Last week I wrote about the potential benefits of signaling crazy outcomes during a negotiation. If a credible signal is sent it can shift the power of the negotiation in favor of the side willing to do crazy things, like walk away from a lucrative deal or blow up the world. Negotiating in this manner may be effective but it creates an adversarial environment where compromise is difficult to achieve, both sides cannot truly trust each other and brinksmanship pushes each side to extreme positions they would not necessarily adopt in more flexible situations. Think about the Cold War or the current right-left political climate where extreme positions are regularly adopted and celebrated.
This type of negotiation also exists in the education arena. Negotiation is an enormous part of education policy and contributes a great deal to the rancor that exists in much of the debate.
There are many issues in education that many people don’t agree on. I’m going to oversimplify things to a huge degree here so bear with me. What much of the conflict boils down to is a labor vs management relationship…with a whole bunch of other stuff added on. And it defines the debates we have. It pushes people to extremes they don’t normally occupy. Think about the major issues in play in education reform today. There are concerns that charter schools and school vouchers will lead to the privatization of public schools. There are concerns about pay scales, last in first out, pay for performance, teacher evaluation, standardized tests; all are at their heart labor issues, negotiated in contracts and legislated with serious backing from both union lobbies and anti-union lobbies.
This conflict played out on a micro level around the DC teacher contract. A negotiation famous for its length, stage and personality. A microcosm for the bigger battle occurring, as evidenced by the national union taking over negotiations from the local union. That act alone was an extreme move, sending a clear signal that regardless of local context the union could not compromise. The DC Public Schools administration originally pushed for a contract in which teachers would be able to choose tenure or performance bonuses (the poorly named red and green tracks). This seems…reasonable. Giving grown-ups a choice. But in negotiation rarely is it a good idea to start with your compromise. The union shut it down because it did weaken tenure and therefore collective bargaining and the union in general. The plan never went to a vote. The union staked out a fairly extreme position that actually gave less freedom to their own members because the union’s job is to protect what they have and ask for more. The administration responded by essentially saying they were going to do what they wanted with or without the union. This was a very strong message, a credible signal, that if the union didn’t give a little they would be crushed. Stalemate ensued, with both parties moving further apart, adopting more extreme positions, where early on it seemed they would reach agreement.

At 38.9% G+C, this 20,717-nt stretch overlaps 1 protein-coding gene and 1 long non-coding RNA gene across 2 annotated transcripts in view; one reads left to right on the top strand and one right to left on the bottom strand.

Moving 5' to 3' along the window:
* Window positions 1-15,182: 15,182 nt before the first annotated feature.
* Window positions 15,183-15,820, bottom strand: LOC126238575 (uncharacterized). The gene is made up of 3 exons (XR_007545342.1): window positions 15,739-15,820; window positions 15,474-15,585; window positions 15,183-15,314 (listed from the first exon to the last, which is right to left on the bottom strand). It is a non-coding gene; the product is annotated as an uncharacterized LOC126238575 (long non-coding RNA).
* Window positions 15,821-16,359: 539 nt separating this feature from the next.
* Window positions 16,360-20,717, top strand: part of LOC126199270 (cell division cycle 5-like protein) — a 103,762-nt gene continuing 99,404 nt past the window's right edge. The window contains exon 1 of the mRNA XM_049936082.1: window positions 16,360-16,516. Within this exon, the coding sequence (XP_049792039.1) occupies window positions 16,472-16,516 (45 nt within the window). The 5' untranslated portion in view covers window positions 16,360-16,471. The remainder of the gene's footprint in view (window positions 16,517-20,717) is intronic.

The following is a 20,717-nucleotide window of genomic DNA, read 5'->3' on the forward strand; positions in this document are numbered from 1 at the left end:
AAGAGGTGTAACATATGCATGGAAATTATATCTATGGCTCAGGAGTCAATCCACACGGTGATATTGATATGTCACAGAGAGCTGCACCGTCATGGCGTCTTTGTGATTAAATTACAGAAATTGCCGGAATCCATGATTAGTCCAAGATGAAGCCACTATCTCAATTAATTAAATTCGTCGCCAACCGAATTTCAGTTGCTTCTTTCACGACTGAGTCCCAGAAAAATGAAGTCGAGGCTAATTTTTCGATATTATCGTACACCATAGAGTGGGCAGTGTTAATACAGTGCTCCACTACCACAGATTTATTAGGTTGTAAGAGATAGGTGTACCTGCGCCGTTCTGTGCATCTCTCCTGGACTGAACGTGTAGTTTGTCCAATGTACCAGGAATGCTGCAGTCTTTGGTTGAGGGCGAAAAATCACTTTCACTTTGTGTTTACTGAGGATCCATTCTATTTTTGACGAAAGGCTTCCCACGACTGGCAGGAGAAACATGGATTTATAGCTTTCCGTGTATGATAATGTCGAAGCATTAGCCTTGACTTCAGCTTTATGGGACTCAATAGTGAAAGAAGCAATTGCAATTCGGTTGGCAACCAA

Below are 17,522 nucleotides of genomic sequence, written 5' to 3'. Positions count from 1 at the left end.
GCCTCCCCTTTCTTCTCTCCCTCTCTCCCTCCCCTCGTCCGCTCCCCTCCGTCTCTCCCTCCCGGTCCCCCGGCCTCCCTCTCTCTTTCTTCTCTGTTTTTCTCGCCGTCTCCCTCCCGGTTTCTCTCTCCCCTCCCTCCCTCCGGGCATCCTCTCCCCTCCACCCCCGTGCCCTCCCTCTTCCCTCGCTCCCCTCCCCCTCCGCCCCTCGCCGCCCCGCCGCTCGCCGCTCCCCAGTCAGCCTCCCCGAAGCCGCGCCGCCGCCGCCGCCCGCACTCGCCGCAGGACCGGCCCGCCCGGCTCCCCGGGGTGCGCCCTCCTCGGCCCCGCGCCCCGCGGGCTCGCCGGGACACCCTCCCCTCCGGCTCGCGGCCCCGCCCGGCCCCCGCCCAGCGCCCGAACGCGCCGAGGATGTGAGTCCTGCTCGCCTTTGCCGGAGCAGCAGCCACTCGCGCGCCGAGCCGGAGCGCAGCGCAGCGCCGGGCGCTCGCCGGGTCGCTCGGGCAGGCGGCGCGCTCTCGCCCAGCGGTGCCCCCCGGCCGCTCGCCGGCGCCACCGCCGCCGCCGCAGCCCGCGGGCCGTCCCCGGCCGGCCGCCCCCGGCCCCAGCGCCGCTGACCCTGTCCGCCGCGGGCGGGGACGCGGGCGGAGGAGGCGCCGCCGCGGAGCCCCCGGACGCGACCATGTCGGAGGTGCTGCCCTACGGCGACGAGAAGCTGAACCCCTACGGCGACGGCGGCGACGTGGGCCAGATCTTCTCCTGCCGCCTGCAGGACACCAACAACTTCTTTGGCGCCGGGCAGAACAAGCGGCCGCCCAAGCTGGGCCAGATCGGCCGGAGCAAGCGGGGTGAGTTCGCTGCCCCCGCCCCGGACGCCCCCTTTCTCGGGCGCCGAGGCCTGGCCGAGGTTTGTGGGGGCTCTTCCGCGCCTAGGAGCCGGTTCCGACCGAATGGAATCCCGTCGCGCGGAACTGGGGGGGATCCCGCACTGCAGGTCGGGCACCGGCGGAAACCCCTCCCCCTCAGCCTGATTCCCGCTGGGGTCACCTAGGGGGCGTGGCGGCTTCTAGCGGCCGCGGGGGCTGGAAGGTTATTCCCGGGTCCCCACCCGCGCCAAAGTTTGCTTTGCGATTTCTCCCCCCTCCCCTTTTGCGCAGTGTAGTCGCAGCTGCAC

On the vast majority of issues both sides agreed. They both wanted more money for teachers, more resources, better professional development, some form of collaboration on the school level, interventions for students falling behind. All those things are written into the contract. Yet it took multiple years to work out the contract, to negotiate every line, to even let the teachers vote. Because on the issues where they disagreed neither could compromise and instead of coming together they moved apart, both adopting tactics to ensure they’d get more of what they wanted. Both sides needed to prove that they were crazy enough to not give in so they could get what they were actually after.
On a more macro level we can see some of the results. Optimal strategy, after all, is not just about taking an extreme position to negotiate from a position of power. When two sides are taking extreme positions it can change where the middle ground is. This is why extremists can be useful. The fringe can move the center. In DC we see a battle without compromise, an education reform movement pushing the envelope harder than anywhere else, pushing the edge of the debate further in one direction than it has in the past. The perfect tool for Arne Duncan to use to work a middle ground that just a couple years earlier was hopelessly radical. Arne Duncan praised the New Haven contract, a much more palatable agreement for the majority to swallow, not the DC contract. Arne Duncan championed Race to the Top, a truly radical approach in the world of education, an approach that is quite threatening to many traditional viewpoints on education but he did with the credibility of someone who compromises. He didn’t have to stake out an extreme position to get to the compromise he wanted because someone else already had.
But it is important to remember that as we progress through this debate we need to get beyond the negotiation. It is limiting, it prevents the type of flexible thinking that can lead to innovative solutions. It places more value on ideology than depth of thought. Ultimately it is Arne Duncan’s approach that will likely net the most long term gains, taking advantage of both extremes and a shifting center to push his vision. Look what he did with Race to the Top. Just by proposing it he seriously altered the behavior of most states. Of course, to do that he needs someone else to do some of his dirty work.